Cardiac pacing is the proven therapy of cardiac conduction disturbance and it is an effective treatment modality in many acute cardiac arrhythmias (1, 2). Despite their useful properties, both pacemakers and ICDs are associated with a number of complications. The most frequent include: pneumothorax, myocardial perforation, lead malposition, displacement or fracture (1). Cardiac perforations from lead malposition are rare and overall perforation rate after lead dislocation is 0.1 - 1% in pacemakers and 0.6 - 5.2% in ICDs (3). The highest rate of perforation reported based on autopsy was 27% for patients with atrial leads (4).
There are no uniform classifications accounting for the complications. It may be acute (developing during the first 24h after implantation), sub-acute (up to 1 month) or chronic. Another classification system divides perforations into early occurring during the first month after placement and late (5). We described a case of acute cardiac perforation that had occurred due to manipulation by of PPM RV lead in electrophysiology (EP) lab.
2. Case Presentation
A 63-year-old women who had implanted PPM 15 years ago and replaced its generator twice in the past 4 and 8 years was presented. She had been followed up every 6 months. She had a tooth infection two years ago, but it was not treated appropriately, and she developed a tooth abscess, which led to endocarditis. The patient had a history of hypertension, diabetes mellitus and hypothyroidism. Drug therapy was used to manage all of these comorbidities. The LVEF has been reported about 40%. The electrophysiology specialist decided to take out the PPM. During the removal of the RV lead, the electrophysiology specialist noticed that the RV lead was set out of the cardiac silhouette on the fluoroscopy display (Figure 1).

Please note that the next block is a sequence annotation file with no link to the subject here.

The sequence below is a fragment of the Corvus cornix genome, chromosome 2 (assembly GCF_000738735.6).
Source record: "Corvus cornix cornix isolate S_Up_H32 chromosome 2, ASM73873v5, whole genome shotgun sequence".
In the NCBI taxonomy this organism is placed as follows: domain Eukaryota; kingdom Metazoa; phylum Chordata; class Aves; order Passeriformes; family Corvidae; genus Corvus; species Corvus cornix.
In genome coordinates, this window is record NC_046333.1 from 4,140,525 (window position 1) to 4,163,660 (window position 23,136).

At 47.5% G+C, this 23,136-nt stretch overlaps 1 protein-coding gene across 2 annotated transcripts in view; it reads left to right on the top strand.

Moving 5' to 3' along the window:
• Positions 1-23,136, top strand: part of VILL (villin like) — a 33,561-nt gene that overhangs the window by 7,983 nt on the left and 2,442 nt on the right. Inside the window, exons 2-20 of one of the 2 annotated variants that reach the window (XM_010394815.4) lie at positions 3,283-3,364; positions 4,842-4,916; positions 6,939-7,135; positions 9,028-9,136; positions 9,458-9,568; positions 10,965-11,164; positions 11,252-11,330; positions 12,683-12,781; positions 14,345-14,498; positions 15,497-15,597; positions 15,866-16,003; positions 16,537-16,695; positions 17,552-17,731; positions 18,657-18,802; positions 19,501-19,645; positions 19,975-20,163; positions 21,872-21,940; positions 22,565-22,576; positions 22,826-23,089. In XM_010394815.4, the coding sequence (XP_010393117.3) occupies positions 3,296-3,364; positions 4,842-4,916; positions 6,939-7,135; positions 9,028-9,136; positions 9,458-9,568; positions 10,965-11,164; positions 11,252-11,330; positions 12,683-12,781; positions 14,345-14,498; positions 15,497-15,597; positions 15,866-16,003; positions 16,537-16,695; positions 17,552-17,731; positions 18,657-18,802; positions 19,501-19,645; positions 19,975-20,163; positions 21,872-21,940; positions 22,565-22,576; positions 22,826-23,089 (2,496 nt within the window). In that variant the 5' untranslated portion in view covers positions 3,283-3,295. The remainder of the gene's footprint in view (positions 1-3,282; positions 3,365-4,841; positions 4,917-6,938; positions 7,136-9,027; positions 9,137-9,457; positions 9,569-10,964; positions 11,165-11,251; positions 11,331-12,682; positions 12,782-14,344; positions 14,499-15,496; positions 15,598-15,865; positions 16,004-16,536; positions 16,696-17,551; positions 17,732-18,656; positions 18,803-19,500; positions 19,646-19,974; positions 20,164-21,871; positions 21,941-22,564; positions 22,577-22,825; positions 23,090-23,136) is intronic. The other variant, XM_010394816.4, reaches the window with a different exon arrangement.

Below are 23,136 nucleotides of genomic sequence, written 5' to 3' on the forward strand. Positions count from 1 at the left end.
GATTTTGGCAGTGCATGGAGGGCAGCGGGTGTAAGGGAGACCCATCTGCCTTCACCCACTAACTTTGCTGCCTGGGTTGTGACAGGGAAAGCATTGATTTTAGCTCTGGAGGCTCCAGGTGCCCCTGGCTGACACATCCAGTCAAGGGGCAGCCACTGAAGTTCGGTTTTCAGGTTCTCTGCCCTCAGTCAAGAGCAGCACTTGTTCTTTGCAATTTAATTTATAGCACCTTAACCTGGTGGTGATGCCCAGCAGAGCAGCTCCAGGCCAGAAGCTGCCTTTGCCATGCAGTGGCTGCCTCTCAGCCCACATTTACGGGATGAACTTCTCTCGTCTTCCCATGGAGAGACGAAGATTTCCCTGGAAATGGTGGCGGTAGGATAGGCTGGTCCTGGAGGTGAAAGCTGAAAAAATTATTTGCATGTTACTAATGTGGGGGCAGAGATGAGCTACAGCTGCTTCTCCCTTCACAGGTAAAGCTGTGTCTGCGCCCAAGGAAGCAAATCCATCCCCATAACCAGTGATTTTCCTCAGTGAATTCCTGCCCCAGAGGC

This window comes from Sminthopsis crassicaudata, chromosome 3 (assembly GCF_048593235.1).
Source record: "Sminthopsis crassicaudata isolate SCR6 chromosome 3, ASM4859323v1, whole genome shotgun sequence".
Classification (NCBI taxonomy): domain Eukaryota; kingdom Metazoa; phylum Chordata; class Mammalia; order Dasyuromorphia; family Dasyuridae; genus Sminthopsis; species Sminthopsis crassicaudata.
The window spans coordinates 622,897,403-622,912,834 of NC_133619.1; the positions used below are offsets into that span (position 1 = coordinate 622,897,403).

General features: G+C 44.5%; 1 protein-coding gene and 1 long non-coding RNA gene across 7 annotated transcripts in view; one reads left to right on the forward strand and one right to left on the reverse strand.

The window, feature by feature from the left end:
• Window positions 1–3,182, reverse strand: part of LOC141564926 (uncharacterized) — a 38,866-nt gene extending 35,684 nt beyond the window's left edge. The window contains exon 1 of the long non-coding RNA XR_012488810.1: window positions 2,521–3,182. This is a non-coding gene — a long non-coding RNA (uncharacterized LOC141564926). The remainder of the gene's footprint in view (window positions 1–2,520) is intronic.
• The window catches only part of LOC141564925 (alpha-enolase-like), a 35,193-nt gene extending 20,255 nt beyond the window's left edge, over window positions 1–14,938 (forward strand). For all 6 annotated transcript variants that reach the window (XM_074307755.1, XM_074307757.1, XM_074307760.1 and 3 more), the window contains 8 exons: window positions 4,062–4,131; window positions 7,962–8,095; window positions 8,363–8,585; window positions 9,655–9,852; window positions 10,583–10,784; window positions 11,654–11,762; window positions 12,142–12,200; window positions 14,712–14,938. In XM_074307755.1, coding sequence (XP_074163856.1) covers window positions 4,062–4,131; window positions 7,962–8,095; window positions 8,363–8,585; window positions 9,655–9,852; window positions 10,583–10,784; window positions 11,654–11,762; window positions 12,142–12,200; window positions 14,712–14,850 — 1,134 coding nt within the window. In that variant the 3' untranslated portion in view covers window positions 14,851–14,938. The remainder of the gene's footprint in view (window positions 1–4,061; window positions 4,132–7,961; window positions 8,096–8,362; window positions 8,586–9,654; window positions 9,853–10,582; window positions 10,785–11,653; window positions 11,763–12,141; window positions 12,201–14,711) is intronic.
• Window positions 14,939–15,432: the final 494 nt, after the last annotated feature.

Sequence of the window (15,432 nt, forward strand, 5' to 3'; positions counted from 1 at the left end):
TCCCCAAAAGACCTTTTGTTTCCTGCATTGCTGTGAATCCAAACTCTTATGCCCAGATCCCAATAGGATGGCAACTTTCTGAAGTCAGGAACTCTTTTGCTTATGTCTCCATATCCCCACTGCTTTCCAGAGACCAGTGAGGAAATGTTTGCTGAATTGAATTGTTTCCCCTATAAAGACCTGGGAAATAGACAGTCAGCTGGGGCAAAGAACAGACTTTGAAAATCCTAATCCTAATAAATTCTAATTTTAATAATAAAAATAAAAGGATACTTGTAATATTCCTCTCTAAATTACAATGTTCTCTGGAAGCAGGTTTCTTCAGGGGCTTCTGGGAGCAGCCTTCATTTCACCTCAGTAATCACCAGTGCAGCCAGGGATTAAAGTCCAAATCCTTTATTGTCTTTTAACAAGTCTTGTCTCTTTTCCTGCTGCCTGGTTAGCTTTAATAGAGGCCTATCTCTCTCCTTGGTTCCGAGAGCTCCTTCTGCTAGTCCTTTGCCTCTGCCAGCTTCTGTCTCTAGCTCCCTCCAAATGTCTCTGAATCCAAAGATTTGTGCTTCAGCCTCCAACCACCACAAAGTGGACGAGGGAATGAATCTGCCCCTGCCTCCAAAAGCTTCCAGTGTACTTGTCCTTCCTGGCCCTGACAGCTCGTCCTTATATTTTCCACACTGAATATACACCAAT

The patient developed acute hemodynamic instability, hemothorax, and tamponade. Then, she was transferred to OR with BP ≤ 60/40 mm Hg with rapid and shallow arterial pulse. Ventilation was supported by O2 and bag valve mask. She was confused and epinephrine infusion immediately started. After administration of Rocuronium 50 mg the patient was intubated and epinephrine infusions increased to 0.15 - 0.2 µg/kg/min.
In electrophysiology lab the atrial line was placed in right femoral artery and right internal jugular vein was cannulated. In OR two large bore (14 gauge) peripheral IV lines were taken and the standard monitors were established. Cerebral oximetry showed 24%. With rising BP, we gradually infused fentanyl (100 µg), Midazolam (2 mg) and Atracurium (50 mg) with titrated doses. Then with rising BP, cerebral oximetry that raised to 45 - 50% and maintained on this range until end of the operation. After a median sternotomy, the surgeon discovered a hematoma in the pericardial region. The patient was placed on cardiopulmonary bypass (CPB), and the surgeon looked for a PPM lead and its damages. He discovered that the RV and RA had ruptured, and the tricuspid valve had been damaged. The surgeon repaired the rupture of RV and RA, replaced the tricuspid valve and took out the RV lead of PPM through SVC. The patient was separated from CPB, with epinephrine infusion at 0.15 µg /kg/min.
In the first ABG sample hemoglobin (Hb) was 12 g/dL but in the second ABG sample Hb dropped to 6/1 g/dL and under CPB, three units of packed red blood cells (PRBC) were transfused to her. Hb in ABG sample after CPB separation was 7/5g/dL. Three units FFP and 1 g fibrinogen was infused after separation from CPB.
Then the patient was transported to ICU while intubated with epinephrine infusion at 0.05 µg/kg/min. In ICU patient`s vital sign was: BP: 90/45 mmHg and HR: 110 - 120 /min. In ICU epinephrine infusion replaced by norepinephrine infusion at the same rate of infusion. The initial Hb level in the ICU was 6.6 mg/dL, but after two further units of PRBC were transfused, the Hb level raised to 7.8 mg/dL. The patient's blood pressure rose, and the dose of norepinephrine was gradually reduced, and she awoke. She was later sedated by fentanyl infusion. Hb increased to 9/2 g/dL after another 2 units of PRBC were transfused. The patient was extubated the next day in ICU and nor-epinephrine infusion was discontinued, after three days she was discharged to ward without any complications.